We do not currently have information to indicate an ongoing decline in mature individuals. However, the species’s habitat is considered to be shrinking as a result of encroachment of forest and invasive plants (Taylor 2013) and the species may be at increasing threat from storms as a result of climate change (Fischer et al. 2018b). The species may therefore be inferred to be undergoing a continuing decline. We do not have direct data from which to estimate a project the rate of continuing decline, so the species does not qualify as threatened under Criteria C1. The species has a single subpopulation with fewer than 150 mature individuals, and thus meets Criterion C2a(i) at the level of Endangered, but not at the level of Critically Endangered. All individuals are thought to be in one subpopulation, meeting Criterion C2a(ii). The species therefore qualifies for listing as Critically Endangered under Criterion C2a(ii).

Criterion D – The species’s population size has been estimated at fewer than 150 individuals (Taylor 2013), which roughly equates to 100 mature individuals. This meets the threshold for Endangered under Criterion D.

Criterion E – To the best of our knowledge no quantitative assessment of the probability of extinction has been conducted for this species, and so it cannot be assessed against this criterion.

Based on the above assessment, it is proposed to list Whenua Hou Diving-petrel (Pelecanoides whenuahouensis) as Critically Endangered under Criterion C2a(ii), and possibly also under Criterion B2ab. To allow us to achieve a clearer assessment of the species’s status, information is requested on the species’ population trends and the threats impacting on the species, both currently and in the near future.

Please note that this topic is not designed to be a general discussion about the ecology of the species, rather a discussion of the species’s Red List status. Therefore, please make sure your comments are about the proposed listing.

*The term ‘location’ refers to a distinct area in which a single threatening event can rapidly affect all individuals of the taxon present, with the size of the location depending on the area covered by the threatening event. Where a taxon is affected by more than one threatening event, location should be defined by considering the most serious plausible threat (IUCN 2001, 2012).

An information booklet on the Red List Categories and Criteria can be downloaded here and the Red List Criteria Summary Sheet can be downloaded here. Detailed guidance on IUCN Red List terms and definitions and the application of the Red List Categories and Criteria can be downloaded here.

References

Brooke, M. (2004) Albatrosses and petrels across the world. Oxford University Press.

Cole, R. (2004) Summary of South Georgian Diving Petrel field observations for 2003/04, Codfish Island/Whenua Hou. Invercargill, New Zealand: Department of Conservation, Southland Conservancy.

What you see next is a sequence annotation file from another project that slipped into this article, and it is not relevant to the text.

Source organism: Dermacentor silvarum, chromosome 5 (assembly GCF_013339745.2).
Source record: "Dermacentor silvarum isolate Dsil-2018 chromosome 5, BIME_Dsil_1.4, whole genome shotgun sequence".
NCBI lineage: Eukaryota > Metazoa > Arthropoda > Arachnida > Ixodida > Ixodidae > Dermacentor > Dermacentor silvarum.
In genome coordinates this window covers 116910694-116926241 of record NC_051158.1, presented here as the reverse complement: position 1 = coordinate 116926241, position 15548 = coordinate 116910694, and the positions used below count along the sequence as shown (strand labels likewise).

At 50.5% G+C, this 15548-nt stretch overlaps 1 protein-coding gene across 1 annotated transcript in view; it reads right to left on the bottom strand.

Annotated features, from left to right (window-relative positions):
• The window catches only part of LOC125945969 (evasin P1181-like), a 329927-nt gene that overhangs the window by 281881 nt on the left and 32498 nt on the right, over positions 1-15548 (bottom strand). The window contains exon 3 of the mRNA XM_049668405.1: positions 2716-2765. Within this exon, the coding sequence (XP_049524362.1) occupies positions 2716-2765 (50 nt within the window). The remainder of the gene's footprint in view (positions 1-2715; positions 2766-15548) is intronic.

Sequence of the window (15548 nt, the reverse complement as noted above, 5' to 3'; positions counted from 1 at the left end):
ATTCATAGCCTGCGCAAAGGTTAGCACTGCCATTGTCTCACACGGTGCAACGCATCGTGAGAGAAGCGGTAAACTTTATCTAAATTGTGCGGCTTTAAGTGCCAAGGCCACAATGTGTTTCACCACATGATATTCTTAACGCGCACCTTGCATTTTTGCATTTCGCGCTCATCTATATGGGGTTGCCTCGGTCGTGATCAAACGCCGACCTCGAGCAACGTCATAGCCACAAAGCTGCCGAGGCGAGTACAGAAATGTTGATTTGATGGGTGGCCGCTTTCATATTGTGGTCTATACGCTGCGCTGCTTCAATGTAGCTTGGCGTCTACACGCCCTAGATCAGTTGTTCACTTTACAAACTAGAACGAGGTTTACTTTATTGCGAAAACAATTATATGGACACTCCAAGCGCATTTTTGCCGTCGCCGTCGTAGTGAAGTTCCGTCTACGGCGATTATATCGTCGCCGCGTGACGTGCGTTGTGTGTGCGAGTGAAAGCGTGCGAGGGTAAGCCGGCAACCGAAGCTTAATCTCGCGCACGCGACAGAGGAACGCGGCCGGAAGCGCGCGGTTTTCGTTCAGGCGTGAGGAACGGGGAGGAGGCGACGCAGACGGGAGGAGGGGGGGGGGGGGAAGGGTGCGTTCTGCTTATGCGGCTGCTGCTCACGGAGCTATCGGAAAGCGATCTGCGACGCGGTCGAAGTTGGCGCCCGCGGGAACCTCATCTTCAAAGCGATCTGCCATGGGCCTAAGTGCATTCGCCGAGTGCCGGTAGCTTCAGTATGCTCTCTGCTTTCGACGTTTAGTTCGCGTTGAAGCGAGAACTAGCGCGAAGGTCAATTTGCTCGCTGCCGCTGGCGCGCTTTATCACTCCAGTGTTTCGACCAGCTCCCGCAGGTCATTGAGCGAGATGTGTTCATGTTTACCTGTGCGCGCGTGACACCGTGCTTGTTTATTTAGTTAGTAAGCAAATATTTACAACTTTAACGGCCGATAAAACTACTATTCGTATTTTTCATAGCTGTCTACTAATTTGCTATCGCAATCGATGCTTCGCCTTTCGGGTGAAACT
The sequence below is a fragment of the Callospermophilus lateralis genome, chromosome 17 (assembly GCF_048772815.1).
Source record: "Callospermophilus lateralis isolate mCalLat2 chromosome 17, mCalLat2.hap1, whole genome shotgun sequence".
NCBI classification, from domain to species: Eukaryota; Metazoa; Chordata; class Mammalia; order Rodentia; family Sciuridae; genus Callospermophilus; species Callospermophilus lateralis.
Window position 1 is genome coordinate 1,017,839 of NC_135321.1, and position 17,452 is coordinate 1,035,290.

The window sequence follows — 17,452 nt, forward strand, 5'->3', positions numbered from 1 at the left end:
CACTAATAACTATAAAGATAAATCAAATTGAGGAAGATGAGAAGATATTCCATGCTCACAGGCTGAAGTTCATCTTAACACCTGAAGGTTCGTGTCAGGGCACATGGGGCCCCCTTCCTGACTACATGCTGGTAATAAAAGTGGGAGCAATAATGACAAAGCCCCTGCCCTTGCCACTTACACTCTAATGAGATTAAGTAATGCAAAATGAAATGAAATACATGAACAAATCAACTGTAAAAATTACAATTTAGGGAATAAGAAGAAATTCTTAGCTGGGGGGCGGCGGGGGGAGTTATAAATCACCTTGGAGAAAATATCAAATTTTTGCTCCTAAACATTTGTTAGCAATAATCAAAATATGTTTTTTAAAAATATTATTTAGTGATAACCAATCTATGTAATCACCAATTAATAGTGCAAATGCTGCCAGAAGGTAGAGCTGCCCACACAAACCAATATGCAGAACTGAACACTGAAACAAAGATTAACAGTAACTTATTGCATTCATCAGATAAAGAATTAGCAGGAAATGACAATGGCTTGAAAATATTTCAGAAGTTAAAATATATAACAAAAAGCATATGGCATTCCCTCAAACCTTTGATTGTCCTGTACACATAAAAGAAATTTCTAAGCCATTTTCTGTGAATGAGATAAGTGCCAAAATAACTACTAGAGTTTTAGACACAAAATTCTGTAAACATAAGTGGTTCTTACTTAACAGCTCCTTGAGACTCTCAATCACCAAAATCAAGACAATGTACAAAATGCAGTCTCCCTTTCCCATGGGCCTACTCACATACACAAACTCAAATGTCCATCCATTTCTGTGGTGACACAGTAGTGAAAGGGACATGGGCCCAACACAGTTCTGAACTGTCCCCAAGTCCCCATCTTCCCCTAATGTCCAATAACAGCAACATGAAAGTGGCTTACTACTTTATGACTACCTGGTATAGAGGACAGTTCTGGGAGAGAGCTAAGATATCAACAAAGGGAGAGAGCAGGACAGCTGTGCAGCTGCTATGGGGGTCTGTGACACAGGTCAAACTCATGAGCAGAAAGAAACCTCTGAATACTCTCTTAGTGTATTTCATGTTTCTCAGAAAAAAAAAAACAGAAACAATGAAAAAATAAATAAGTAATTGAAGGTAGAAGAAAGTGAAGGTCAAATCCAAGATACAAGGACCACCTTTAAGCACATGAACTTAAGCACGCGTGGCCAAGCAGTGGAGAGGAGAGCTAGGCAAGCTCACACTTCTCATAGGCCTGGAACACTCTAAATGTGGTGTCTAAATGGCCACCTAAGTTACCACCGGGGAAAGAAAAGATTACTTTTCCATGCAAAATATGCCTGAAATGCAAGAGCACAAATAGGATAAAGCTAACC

del Hoyo, J., Elliot, A. and Sargatal, J. (1992) Handbook of the Birds of the World, Vol. 1: Ostrich to Ducks. Lynx Edicions, Barcelona, Spain.

Fischer, J. H., Debski, I., Miskelly, C. M., Bost, C. A., Fromant, A., Tennyson, A. J., Tessler, J., Cole, R., Hiscock, J. H., Taylor, G. A. and Wittmer, H. U. (2018) Analyses of phenotypic differentiations among South Georgian Diving Petrel (Pelecanoides georgicus) populations reveal an undescribed and highly endangered species from New Zealand. PloS One: 13(6), p.e0197766.

Fischer, J. H., Debski, I., Taylor, G. A. and Wittmer, H. U. (2018) Nest site selection of South Georgia Diving-petrels Pelecanoides georgicus on Codfish Island, New Zealand: implications for conservation management. Bird Conservation International 28(2): 216-227.

Taylor, G.A. 2013. South Georgian diving petrel. In Miskelly, C.M. (ed.) New Zealand Birds Online. www.nzbirdsonline.org.nz West, J. & Imber, M. J. 1989. Surveys of South Georgian diving petrels (Pelecanoides georgicus) on Codfish Island. Notornis 36: 157-158.

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6 Responses to South Georgia Diving-petrel (Pelecanoides georgicus) is being split: assessment of newly recognised taxa.

  1. Johannes Fischer says:

    Criterion A
    Recent analyses of burrow counts at Codfish Island/Whenua Hou provided estimates of P. whenuahouensis population size and trend (Fischer et al. in press.). Specifically, the population size of P. whenuahouensis was estimated at 80 (95% credible interval = 72-92) mature individuals in 1978 and at 200 (95% credible intervals = 194-208) mature individuals in 2018. The population trend of P. whenuahouensis was estimated at λ = 1.023 (0.959-1.088) before the eradication of invasive predators (1978-1985). The population trend of P. whenuahouensis was estimated at λ = 1.017 (1.006-1.029) after the eradication of invasive predators (2002-2018). While P. whenuahouensis is likely to suffer from future declines under the increasing pressure of storms and storm surges, the species is not currently in decline. The species should therefore be assessed as Least Concern under Criterion A.

    Criterion B.
    On a 2 km by 2 km grid, the AOO of P. whenuahouensis is estimated at 4-8 km2, thereby meeting the threshold for Critically Endangered under Criterion B2. However, the most serious threat is perceived to be storms and storm surges, and thus the species may be considered to have 2-3 locations (not 2-5, as the storm in 2003 seriously degraded the breeding habitat rendering P. whenuahouensis considerably more vulnerable than pre-2003). Consequently, the species qualifies for listing as Endangered under Criterion B2ab.